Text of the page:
Zainab Ahmed, minister of finance, says the federal government will pay Nigerians transport allowance after removing fuel subsidy.
Speaking during an interview on Channels Television on Thursday, Ahmed said fuel subsidy is costing the country resources that should have been used for education and health.
She described fuel subsidy as a “major drain and waste” on the country’s economy, adding that it is crucial that the country exit from the fuel subsidy regime.
The finance minister said the Petroleum Industry Act (PIA) provides that petroleum products should be deregulated, adding that deregulation will take effect in July 2022.
“In making our plans at least in the 2022 budget, we assumed that this deregulation will take effect from July 2022,” she said.
“While the act was passed. The president said there would be a one-year timeframe within which implementation will be made, moving from the status quo to the provisions of PIA.
We assume that by June we will be able to exit the fuel subsidy, and we have made provision only up till June in the budget for fuel subsidy.
And it is important that we exit this subsidy. It is costing us a significant amount of resources that we could have applied for education, health and critical infrastructure. It is a major waste and a major drain on the economy.”
Asked if the federal government is prepared for a scenario in which labour unions will reject fuel subsidy removal, the minister said the federal government is planning the deployment of compressed natural gas (CNG) vehicles as an alternative to petrol-aided vehicles.
Ahmed said the federal government is considering the payment of transport allowance to Nigerians for six or 12 months to cushion the effect of fuel subsidy removal.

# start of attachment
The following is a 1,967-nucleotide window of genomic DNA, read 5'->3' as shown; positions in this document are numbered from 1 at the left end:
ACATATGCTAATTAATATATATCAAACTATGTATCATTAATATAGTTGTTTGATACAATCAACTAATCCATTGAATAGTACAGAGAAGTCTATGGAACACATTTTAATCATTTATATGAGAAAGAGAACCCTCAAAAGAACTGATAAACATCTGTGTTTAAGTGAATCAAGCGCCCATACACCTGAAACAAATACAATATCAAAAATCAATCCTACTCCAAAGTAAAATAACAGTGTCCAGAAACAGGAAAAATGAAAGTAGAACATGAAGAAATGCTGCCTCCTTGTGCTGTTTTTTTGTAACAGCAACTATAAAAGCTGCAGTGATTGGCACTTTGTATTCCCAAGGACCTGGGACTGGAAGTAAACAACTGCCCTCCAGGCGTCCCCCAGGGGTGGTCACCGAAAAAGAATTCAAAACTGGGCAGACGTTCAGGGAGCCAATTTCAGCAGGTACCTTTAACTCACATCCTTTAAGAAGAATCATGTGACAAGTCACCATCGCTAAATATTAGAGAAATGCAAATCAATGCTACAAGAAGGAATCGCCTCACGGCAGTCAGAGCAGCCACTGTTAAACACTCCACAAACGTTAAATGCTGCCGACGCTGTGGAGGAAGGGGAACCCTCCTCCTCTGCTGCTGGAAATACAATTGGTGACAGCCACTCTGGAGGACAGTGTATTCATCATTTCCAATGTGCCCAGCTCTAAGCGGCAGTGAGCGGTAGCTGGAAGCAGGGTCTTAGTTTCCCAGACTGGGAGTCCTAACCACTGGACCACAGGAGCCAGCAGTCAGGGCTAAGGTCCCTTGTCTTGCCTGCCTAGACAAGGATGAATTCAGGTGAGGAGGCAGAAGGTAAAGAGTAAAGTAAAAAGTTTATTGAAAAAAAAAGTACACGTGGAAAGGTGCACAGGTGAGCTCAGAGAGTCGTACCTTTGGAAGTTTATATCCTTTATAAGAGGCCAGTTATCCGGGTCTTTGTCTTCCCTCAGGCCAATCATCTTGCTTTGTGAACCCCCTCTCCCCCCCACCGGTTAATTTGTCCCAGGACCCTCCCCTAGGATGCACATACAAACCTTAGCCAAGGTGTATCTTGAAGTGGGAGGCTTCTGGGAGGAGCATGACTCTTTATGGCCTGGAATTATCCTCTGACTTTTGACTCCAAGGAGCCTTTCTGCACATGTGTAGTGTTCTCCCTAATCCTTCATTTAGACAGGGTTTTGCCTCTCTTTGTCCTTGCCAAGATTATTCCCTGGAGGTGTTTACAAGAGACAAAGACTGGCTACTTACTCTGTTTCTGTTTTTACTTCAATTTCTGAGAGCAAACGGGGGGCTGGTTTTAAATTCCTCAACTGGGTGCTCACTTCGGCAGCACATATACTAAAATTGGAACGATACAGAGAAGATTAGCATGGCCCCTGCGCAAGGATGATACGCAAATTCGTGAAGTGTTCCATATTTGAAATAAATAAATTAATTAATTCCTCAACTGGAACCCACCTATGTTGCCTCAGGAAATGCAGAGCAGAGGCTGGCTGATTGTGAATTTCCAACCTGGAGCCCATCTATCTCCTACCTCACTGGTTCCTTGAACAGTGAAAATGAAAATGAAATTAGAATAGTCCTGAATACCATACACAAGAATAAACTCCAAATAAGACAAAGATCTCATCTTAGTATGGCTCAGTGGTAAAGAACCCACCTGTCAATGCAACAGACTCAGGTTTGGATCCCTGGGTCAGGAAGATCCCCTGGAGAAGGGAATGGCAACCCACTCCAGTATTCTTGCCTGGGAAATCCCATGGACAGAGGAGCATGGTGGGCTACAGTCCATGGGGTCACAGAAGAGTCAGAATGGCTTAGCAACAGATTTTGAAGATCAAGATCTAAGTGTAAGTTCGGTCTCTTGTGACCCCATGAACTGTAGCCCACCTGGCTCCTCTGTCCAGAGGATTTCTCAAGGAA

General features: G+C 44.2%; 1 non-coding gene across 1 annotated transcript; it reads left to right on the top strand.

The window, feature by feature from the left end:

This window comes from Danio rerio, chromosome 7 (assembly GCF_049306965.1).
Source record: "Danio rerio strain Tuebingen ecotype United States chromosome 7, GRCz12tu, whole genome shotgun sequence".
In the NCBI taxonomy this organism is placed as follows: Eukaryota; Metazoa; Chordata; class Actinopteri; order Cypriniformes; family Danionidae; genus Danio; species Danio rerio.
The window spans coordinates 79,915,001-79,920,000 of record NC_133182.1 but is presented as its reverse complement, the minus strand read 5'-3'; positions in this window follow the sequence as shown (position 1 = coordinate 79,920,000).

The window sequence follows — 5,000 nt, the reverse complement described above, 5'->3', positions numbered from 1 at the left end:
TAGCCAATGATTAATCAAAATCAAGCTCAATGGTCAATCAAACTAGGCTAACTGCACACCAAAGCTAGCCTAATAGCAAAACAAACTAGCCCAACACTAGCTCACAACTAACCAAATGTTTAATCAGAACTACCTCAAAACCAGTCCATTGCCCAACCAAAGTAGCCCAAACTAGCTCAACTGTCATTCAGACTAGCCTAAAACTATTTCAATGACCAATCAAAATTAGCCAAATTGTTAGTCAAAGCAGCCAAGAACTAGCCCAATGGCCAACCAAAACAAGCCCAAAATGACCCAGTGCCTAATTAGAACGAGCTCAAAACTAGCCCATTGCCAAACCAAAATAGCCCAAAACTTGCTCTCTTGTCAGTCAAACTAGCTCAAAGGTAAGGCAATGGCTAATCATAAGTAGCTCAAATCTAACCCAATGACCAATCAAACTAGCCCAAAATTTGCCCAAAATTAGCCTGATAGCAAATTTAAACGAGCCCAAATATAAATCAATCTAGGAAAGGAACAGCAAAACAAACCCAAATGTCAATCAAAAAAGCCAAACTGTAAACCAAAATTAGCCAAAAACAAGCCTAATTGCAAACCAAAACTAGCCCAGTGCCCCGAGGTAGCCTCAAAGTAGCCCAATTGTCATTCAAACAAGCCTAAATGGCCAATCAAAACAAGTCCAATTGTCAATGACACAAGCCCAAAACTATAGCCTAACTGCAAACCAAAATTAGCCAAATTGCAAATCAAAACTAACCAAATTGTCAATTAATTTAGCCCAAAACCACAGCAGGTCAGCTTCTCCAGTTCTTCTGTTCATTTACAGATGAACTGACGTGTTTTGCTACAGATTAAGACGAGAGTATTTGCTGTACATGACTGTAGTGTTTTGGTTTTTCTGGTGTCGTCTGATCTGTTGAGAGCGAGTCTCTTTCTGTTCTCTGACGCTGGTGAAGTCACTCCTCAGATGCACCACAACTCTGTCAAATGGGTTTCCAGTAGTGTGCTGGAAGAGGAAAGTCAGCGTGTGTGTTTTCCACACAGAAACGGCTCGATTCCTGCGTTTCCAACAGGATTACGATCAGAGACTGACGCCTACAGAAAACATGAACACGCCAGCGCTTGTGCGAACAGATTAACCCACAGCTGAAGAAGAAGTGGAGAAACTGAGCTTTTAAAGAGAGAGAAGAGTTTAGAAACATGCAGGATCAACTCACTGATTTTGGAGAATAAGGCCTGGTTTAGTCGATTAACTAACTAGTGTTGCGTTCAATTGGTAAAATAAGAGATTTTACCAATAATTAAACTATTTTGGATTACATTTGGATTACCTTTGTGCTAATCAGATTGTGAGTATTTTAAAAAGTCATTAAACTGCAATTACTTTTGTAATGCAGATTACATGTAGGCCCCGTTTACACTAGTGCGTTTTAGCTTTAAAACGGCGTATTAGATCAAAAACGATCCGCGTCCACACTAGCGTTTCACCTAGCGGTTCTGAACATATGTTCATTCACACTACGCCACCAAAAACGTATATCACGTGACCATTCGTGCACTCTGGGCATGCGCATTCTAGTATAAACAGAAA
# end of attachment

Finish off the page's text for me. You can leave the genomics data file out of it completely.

She said the transport allowance will be transferred directly to the bank accounts of the right people through the help of a bank verification number and national identity number.
“What we are doing now is — we’ve been negotiating with labour. We are planning and deploying CNG — which is an alternative to mass transit to PMS,” she added.
“But we are also looking at providing some palliatives for a large number of the population in terms of maybe a transport subsidy for a short period like six months or if it is long, maybe nine months or maximum 12 months.
Transport subsidy that would be given directly to individuals. What is constraining us is the issue of registration. The national identity registration process is ongoing and we want to make sure that this subsidy goes into the hands of the right people.
That we can make transfers to people using their BVNs, account number and national identity number, and we know that it has gone to the right people.
That is part of the things we are negotiating and working on. We are also engaging with the World Bank in designing a programme that will help us to provide succour for at least a minimum of 6 months, maximum of 12 months to enable us to make that transition.”
Asked when the fuel subsidy regime would end, she said, “If you look at what I said earlier, as from July 2022, there is no provision for fuel subsidy.
Asked if Nigerians should forget fuel subsidy in July 2022, she said, “Yes. We are trying to see if we can make it earlier. If we are able to get the funding to provide this alternative transport allowance, then we will be able to make it earlier.”